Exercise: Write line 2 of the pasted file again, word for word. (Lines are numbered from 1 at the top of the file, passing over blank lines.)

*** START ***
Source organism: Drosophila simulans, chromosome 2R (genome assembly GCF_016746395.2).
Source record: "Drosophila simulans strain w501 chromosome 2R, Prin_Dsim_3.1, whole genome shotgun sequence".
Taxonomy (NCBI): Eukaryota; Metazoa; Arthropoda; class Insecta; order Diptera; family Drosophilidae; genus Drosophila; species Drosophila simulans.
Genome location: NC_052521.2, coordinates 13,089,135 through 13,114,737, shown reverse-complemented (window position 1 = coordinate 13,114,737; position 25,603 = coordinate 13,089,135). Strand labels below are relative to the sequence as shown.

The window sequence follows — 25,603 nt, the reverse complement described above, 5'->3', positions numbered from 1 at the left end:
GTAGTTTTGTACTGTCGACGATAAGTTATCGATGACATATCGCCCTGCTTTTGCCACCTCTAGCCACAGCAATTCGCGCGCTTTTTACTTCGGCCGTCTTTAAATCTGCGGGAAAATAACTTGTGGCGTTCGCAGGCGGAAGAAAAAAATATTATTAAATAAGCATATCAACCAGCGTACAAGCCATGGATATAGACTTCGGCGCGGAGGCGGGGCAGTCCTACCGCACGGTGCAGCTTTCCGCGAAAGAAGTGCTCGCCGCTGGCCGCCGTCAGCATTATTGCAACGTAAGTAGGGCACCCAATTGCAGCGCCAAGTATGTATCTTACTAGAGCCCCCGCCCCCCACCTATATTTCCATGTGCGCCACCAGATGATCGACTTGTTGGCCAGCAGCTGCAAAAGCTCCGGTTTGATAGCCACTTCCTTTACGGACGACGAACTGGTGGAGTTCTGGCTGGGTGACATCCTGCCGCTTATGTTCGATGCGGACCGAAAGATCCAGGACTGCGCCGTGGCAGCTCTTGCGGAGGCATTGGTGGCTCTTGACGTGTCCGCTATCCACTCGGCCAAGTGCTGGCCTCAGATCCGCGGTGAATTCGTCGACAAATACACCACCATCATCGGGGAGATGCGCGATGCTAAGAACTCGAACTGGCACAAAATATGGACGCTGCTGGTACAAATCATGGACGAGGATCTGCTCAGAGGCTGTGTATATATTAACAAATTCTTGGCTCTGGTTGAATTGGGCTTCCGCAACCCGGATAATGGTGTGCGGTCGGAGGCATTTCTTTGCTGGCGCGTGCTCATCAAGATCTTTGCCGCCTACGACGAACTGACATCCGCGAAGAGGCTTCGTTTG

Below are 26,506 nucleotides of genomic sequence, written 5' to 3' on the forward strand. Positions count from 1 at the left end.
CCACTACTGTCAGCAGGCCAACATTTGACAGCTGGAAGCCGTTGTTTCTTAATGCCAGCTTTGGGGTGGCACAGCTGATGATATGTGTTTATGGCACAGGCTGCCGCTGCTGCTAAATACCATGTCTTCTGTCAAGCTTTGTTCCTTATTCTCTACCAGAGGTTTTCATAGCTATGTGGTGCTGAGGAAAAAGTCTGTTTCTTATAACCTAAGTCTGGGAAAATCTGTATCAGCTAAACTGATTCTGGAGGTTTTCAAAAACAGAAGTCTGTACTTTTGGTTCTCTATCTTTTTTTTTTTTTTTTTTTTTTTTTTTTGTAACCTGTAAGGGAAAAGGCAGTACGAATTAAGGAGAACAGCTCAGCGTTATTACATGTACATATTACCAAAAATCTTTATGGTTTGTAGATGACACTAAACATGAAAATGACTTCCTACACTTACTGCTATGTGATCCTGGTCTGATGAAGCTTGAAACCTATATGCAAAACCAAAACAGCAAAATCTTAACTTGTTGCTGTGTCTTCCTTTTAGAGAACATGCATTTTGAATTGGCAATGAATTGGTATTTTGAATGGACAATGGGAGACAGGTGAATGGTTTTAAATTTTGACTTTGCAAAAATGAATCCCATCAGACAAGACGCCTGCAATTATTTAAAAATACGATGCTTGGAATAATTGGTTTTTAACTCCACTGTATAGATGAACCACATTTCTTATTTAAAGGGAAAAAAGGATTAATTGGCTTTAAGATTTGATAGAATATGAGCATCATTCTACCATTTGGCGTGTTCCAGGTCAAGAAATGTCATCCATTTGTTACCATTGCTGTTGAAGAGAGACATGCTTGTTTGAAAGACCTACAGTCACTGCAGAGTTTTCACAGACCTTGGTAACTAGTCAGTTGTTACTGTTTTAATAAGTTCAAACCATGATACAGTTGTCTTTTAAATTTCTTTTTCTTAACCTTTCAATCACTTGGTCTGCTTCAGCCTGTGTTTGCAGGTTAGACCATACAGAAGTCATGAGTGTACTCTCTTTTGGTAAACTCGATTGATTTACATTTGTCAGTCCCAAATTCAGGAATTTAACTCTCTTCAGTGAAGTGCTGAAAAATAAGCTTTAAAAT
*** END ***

Source record: "Drosophila simulans strain w501 chromosome 2R, Prin_Dsim_3.1, whole genome shotgun sequence".